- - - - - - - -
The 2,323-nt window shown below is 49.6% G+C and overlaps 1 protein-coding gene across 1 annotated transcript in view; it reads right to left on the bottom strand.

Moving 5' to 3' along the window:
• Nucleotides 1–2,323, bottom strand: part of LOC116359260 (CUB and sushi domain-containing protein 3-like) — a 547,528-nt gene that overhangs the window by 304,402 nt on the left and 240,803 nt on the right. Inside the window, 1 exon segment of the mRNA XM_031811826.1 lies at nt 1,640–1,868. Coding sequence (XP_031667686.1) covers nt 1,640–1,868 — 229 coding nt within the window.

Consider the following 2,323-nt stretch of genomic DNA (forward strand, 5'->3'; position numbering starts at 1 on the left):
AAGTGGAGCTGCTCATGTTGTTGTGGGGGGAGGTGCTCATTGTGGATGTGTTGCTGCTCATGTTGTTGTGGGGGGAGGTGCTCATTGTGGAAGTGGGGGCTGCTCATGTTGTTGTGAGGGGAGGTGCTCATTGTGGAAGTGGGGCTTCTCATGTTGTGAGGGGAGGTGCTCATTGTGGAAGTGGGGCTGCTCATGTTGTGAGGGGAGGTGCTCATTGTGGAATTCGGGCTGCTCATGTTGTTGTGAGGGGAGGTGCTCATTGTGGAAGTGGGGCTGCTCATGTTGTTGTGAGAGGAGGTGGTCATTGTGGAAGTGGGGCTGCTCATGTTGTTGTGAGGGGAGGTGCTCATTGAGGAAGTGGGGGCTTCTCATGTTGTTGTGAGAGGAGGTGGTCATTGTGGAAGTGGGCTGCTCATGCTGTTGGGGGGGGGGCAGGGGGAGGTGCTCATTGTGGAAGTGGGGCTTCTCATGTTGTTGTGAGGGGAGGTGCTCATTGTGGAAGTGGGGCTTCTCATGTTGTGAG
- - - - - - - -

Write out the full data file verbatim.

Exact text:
The 2,323-nt window shown below is 49.6% G+C and overlaps 1 protein-coding gene across 1 annotated transcript in view; it reads right to left on the bottom strand.

Moving 5' to 3' along the window:
• Nucleotides 1–2,323, bottom strand: part of LOC116359260 (CUB and sushi domain-containing protein 3-like) — a 547,528-nt gene that overhangs the window by 304,402 nt on the left and 240,803 nt on the right. Inside the window, 1 exon segment of the mRNA XM_031811826.1 lies at nt 1,640–1,868. Coding sequence (XP_031667686.1) covers nt 1,640–1,868 — 229 coding nt within the window.

Consider the following 2,323-nt stretch of genomic DNA (forward strand, 5'->3'; position numbering starts at 1 on the left):
AAGTGGAGCTGCTCATGTTGTTGTGGGGGGAGGTGCTCATTGTGGATGTGTTGCTGCTCATGTTGTTGTGGGGGGAGGTGCTCATTGTGGAAGTGGGGGCTGCTCATGTTGTTGTGAGGGGAGGTGCTCATTGTGGAAGTGGGGCTTCTCATGTTGTGAGGGGAGGTGCTCATTGTGGAAGTGGGGCTGCTCATGTTGTGAGGGGAGGTGCTCATTGTGGAATTCGGGCTGCTCATGTTGTTGTGAGGGGAGGTGCTCATTGTGGAAGTGGGGCTGCTCATGTTGTTGTGAGAGGAGGTGGTCATTGTGGAAGTGGGGCTGCTCATGTTGTTGTGAGGGGAGGTGCTCATTGAGGAAGTGGGGGCTTCTCATGTTGTTGTGAGAGGAGGTGGTCATTGTGGAAGTGGGCTGCTCATGCTGTTGGGGGGGGGGCAGGGGGAGGTGCTCATTGTGGAAGTGGGGCTTCTCATGTTGTTGTGAGGGGAGGTGCTCATTGTGGAAGTGGGGCTTCTCATGTTGTGAG